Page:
That's why I think it's great but nothing to give to much thought about.
 

Forostar

Ancient Mariner
Re: Discussion thread for Final Frontier/El Dorado single

Jeffmetal said:
It's Jan playing that.

Could be, we'll see. :)

Jeffmetal said:
It might be a nod to a classic of the past, but I don't think it is. This kinda lick was done in several other songs like Losfer Words, The Clansman and The Fallen Angel, but obviously within the context ofthe song. It wouldn't make no difference if it wasn't there.

Well, I heard it too often. If it was not there, then it would mean less recycling. The less recycling, the better.
It doesn't spoil the song, but if I may have one piece of criticism, then it would be this.

Jeffmetal said:
About the credit order, I think it's Smith/Harris/Dickinson

Could be, that's how it went last time.
 

mozzle

Trooper
Re: Discussion thread for Final Frontier/El Dorado single

Maybe this is a sin but I already made my itunes start the song after the intro and end before the outro

It's now about 6 minutes long instead of 6:49

I did the same thing with a few of the outros on AMOLAD  
 

Genghis Khan

Ancient Mariner
Re: Discussion thread for ENTIRE new album! FULL details and new song to downloa

Helphyre said:
Interesting. Has a definite early 90s feel, feels it would fit right in on Fear of the Dark.

The artwork might just be their worst, but at least the new black and white Eddie logo is awesome

The early 90s feeling was my first impression especially the first 3 minutes.
Mega said:
Well, I know how to play the main riff of this song now, I couldn't wait!
What really helped is that, and I'm warning you, don't read this:
The riff is based on Barracuda by heart :p

I do notice that.  You're so right.
fonzbear2000 said:
I just realized something! Up until now, Maiden has NEVER had an album with more than 3 songs over 8 minutes long. This album has 4!!! And one of them clocks in at a WHOPPING 11 MINUTES!!!!!!!!!!!!! And a fifth that's 7:48 long!!! WOWWWWWWWWWWWWWWW!!!!!!!!!!!!!!!!!!!!!!!!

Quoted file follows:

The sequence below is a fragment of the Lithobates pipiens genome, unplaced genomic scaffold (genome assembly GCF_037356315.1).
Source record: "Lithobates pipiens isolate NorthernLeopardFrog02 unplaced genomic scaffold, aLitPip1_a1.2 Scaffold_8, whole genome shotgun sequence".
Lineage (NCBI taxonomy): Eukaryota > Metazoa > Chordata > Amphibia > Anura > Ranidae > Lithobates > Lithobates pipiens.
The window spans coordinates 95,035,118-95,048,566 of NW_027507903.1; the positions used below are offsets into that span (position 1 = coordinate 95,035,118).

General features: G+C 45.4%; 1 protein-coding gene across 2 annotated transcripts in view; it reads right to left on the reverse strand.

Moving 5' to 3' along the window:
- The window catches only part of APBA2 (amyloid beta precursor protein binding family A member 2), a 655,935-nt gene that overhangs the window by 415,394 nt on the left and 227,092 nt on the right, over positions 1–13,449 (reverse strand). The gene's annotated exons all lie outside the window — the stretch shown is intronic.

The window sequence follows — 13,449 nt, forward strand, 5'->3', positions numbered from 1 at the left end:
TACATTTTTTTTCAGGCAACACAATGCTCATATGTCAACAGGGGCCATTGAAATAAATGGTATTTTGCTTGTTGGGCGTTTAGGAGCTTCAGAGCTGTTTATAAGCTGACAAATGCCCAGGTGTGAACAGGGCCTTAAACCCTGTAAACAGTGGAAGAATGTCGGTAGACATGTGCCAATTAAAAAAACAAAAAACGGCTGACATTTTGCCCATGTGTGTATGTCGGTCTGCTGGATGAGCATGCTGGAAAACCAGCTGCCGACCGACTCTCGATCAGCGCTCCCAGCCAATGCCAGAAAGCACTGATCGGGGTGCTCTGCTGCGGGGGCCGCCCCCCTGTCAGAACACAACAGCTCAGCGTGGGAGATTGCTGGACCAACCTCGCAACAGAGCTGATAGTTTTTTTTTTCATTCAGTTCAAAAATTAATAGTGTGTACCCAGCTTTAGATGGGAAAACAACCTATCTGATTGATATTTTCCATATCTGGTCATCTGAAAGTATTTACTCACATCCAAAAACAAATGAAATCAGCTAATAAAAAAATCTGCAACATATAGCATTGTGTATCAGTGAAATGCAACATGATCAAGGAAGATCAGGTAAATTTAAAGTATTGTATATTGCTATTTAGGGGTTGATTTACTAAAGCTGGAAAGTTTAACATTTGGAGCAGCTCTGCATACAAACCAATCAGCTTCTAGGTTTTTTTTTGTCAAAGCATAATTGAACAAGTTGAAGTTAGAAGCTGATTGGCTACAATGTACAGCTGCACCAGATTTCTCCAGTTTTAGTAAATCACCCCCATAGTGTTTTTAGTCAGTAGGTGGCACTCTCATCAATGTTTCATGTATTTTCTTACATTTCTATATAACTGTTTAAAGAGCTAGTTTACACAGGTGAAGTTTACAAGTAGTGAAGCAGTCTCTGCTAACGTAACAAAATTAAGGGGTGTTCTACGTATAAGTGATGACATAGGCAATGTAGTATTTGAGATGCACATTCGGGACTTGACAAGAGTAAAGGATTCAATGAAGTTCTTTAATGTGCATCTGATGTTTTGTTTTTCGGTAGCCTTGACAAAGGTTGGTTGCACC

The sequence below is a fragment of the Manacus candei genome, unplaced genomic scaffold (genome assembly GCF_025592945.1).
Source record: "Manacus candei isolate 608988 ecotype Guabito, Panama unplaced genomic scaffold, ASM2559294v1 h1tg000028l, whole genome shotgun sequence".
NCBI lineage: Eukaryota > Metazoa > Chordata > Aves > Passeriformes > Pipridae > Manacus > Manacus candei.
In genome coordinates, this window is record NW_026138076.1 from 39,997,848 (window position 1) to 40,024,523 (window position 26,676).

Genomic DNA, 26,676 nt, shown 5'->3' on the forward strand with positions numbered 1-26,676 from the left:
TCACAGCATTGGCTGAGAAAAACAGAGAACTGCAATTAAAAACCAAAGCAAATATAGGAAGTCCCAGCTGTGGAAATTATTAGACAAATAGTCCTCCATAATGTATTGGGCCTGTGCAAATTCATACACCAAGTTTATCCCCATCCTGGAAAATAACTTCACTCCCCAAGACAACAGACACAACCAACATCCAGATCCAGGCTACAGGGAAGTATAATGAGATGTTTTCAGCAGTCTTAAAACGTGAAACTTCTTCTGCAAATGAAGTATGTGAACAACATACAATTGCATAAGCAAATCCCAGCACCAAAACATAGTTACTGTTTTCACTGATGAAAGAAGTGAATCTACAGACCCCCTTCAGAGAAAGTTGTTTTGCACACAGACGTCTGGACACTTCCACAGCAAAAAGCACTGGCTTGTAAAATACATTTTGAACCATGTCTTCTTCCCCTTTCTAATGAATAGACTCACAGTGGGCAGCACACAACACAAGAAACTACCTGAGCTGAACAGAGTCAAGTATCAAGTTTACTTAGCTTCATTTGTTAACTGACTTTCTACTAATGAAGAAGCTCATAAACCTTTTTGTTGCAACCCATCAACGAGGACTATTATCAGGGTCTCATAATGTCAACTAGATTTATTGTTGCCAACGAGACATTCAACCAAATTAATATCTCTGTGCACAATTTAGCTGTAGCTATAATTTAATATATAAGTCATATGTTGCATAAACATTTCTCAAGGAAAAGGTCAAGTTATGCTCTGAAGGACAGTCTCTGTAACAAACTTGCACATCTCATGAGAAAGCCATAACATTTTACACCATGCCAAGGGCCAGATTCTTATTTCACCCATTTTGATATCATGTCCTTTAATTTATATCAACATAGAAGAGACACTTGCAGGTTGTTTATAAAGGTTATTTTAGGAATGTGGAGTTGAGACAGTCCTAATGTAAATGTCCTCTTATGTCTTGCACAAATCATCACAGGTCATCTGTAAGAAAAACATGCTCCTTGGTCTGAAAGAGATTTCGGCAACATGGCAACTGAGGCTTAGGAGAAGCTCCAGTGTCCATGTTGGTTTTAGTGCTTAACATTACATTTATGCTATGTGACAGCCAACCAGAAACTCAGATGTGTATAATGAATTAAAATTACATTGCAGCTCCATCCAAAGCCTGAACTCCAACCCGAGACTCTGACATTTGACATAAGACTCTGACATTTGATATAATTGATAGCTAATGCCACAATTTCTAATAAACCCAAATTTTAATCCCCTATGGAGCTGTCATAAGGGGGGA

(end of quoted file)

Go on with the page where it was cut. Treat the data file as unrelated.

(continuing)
EASILY their best single since Wickerman!

'Arry did say that the songs get more proggy as the albums progresses.  
 
Re: Discussion thread for Final Frontier/El Dorado single

Thanks LooseCannon you're a champ - your thesis on the lyrics has increased my already immense enjoyment of El Dorado tenfold.

I now imagine the unwary fortune seeker entering a coastal tavern and the intro is the noise of the patrons. As the intro concludes the crowd splits open and the fortune seeker comes face to face with the conman/devil/bruce at a small table in the middle of the room. Then the conning begins...

The band play the song behind him.

Bruce sings this tune in character and he sings it well... 
 

Genghis Khan

Ancient Mariner
Re: Discussion thread for Final Frontier/El Dorado single

There is one thing that I'm still not getting from this song.  The speed of singing does not match the speed of music.  Chorus is great and so is the riff and the galloping bass.
 
Re: Discussion thread for Final Frontier/El Dorado single

You know, I think I'll be able to appreciate the song more now that I read LC's interpretation.